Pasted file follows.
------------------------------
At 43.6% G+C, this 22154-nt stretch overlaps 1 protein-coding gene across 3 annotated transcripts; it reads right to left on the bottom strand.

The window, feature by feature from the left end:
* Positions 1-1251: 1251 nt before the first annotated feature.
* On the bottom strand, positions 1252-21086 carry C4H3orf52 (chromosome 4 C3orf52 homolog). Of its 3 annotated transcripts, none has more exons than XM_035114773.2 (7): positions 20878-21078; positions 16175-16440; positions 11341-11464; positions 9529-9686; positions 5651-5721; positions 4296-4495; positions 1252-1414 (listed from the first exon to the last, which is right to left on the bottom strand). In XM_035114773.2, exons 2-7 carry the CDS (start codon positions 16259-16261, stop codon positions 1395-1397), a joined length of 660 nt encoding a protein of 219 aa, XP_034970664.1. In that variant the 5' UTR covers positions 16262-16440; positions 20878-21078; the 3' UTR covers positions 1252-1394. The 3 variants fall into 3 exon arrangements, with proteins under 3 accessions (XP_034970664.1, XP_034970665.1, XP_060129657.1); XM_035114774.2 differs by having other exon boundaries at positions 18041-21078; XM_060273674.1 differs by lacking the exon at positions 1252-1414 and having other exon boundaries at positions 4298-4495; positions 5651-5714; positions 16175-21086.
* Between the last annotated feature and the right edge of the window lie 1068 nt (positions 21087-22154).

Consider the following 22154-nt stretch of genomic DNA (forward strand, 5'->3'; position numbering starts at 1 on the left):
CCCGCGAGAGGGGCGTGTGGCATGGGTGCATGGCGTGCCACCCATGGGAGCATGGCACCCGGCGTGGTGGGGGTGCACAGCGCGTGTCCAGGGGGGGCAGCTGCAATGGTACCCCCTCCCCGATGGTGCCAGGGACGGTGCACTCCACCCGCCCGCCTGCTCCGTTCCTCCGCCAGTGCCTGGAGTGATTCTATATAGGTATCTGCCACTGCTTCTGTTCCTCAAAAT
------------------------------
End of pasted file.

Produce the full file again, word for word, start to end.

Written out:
At 43.6% G+C, this 22154-nt stretch overlaps 1 protein-coding gene across 3 annotated transcripts; it reads right to left on the bottom strand.

The window, feature by feature from the left end:
* Positions 1-1251: 1251 nt before the first annotated feature.
* On the bottom strand, positions 1252-21086 carry C4H3orf52 (chromosome 4 C3orf52 homolog). Of its 3 annotated transcripts, none has more exons than XM_035114773.2 (7): positions 20878-21078; positions 16175-16440; positions 11341-11464; positions 9529-9686; positions 5651-5721; positions 4296-4495; positions 1252-1414 (listed from the first exon to the last, which is right to left on the bottom strand). In XM_035114773.2, exons 2-7 carry the CDS (start codon positions 16259-16261, stop codon positions 1395-1397), a joined length of 660 nt encoding a protein of 219 aa, XP_034970664.1. In that variant the 5' UTR covers positions 16262-16440; positions 20878-21078; the 3' UTR covers positions 1252-1394. The 3 variants fall into 3 exon arrangements, with proteins under 3 accessions (XP_034970664.1, XP_034970665.1, XP_060129657.1); XM_035114774.2 differs by having other exon boundaries at positions 18041-21078; XM_060273674.1 differs by lacking the exon at positions 1252-1414 and having other exon boundaries at positions 4298-4495; positions 5651-5714; positions 16175-21086.
* Between the last annotated feature and the right edge of the window lie 1068 nt (positions 21087-22154).

Consider the following 22154-nt stretch of genomic DNA (forward strand, 5'->3'; position numbering starts at 1 on the left):
CCCGCGAGAGGGGCGTGTGGCATGGGTGCATGGCGTGCCACCCATGGGAGCATGGCACCCGGCGTGGTGGGGGTGCACAGCGCGTGTCCAGGGGGGGCAGCTGCAATGGTACCCCCTCCCCGATGGTGCCAGGGACGGTGCACTCCACCCGCCCGCCTGCTCCGTTCCTCCGCCAGTGCCTGGAGTGATTCTATATAGGTATCTGCCACTGCTTCTGTTCCTCAAAAT